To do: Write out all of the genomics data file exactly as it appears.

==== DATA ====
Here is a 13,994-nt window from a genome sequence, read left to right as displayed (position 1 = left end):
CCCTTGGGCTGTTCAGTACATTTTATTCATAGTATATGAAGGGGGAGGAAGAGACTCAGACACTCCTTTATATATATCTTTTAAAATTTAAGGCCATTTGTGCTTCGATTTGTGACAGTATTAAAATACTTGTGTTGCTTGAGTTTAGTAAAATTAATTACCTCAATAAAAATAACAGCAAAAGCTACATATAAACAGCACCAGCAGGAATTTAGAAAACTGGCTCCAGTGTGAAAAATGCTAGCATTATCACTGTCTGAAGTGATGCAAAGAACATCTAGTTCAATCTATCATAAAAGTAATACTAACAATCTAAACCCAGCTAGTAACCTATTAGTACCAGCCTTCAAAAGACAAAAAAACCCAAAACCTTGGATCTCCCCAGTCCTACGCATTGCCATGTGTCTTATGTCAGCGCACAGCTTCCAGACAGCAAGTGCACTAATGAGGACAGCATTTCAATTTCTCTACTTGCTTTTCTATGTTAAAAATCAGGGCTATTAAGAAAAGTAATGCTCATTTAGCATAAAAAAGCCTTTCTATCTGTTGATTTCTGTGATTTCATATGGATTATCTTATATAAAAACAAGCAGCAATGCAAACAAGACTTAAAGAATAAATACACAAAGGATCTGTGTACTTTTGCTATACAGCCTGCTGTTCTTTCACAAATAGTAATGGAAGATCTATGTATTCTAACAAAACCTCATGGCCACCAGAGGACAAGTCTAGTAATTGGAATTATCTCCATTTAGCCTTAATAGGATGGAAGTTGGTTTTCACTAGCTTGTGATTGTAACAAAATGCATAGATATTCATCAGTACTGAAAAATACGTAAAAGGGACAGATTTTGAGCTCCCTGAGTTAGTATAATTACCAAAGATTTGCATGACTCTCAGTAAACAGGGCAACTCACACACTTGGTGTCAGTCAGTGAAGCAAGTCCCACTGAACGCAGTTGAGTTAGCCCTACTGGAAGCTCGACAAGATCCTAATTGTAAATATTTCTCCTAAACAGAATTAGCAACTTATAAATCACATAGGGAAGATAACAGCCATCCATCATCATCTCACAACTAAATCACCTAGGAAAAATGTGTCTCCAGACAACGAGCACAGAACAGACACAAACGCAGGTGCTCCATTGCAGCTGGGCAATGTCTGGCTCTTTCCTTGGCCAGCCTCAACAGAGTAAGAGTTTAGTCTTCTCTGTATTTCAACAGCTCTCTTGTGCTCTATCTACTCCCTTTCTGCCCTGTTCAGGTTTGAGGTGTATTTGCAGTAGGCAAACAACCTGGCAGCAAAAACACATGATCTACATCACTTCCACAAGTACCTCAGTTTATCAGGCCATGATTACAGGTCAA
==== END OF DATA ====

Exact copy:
Here is a 13,994-nt window from a genome sequence, read left to right as displayed (position 1 = left end):
CCCTTGGGCTGTTCAGTACATTTTATTCATAGTATATGAAGGGGGAGGAAGAGACTCAGACACTCCTTTATATATATCTTTTAAAATTTAAGGCCATTTGTGCTTCGATTTGTGACAGTATTAAAATACTTGTGTTGCTTGAGTTTAGTAAAATTAATTACCTCAATAAAAATAACAGCAAAAGCTACATATAAACAGCACCAGCAGGAATTTAGAAAACTGGCTCCAGTGTGAAAAATGCTAGCATTATCACTGTCTGAAGTGATGCAAAGAACATCTAGTTCAATCTATCATAAAAGTAATACTAACAATCTAAACCCAGCTAGTAACCTATTAGTACCAGCCTTCAAAAGACAAAAAAACCCAAAACCTTGGATCTCCCCAGTCCTACGCATTGCCATGTGTCTTATGTCAGCGCACAGCTTCCAGACAGCAAGTGCACTAATGAGGACAGCATTTCAATTTCTCTACTTGCTTTTCTATGTTAAAAATCAGGGCTATTAAGAAAAGTAATGCTCATTTAGCATAAAAAAGCCTTTCTATCTGTTGATTTCTGTGATTTCATATGGATTATCTTATATAAAAACAAGCAGCAATGCAAACAAGACTTAAAGAATAAATACACAAAGGATCTGTGTACTTTTGCTATACAGCCTGCTGTTCTTTCACAAATAGTAATGGAAGATCTATGTATTCTAACAAAACCTCATGGCCACCAGAGGACAAGTCTAGTAATTGGAATTATCTCCATTTAGCCTTAATAGGATGGAAGTTGGTTTTCACTAGCTTGTGATTGTAACAAAATGCATAGATATTCATCAGTACTGAAAAATACGTAAAAGGGACAGATTTTGAGCTCCCTGAGTTAGTATAATTACCAAAGATTTGCATGACTCTCAGTAAACAGGGCAACTCACACACTTGGTGTCAGTCAGTGAAGCAAGTCCCACTGAACGCAGTTGAGTTAGCCCTACTGGAAGCTCGACAAGATCCTAATTGTAAATATTTCTCCTAAACAGAATTAGCAACTTATAAATCACATAGGGAAGATAACAGCCATCCATCATCATCTCACAACTAAATCACCTAGGAAAAATGTGTCTCCAGACAACGAGCACAGAACAGACACAAACGCAGGTGCTCCATTGCAGCTGGGCAATGTCTGGCTCTTTCCTTGGCCAGCCTCAACAGAGTAAGAGTTTAGTCTTCTCTGTATTTCAACAGCTCTCTTGTGCTCTATCTACTCCCTTTCTGCCCTGTTCAGGTTTGAGGTGTATTTGCAGTAGGCAAACAACCTGGCAGCAAAAACACATGATCTACATCACTTCCACAAGTACCTCAGTTTATCAGGCCATGATTACAGGTCAA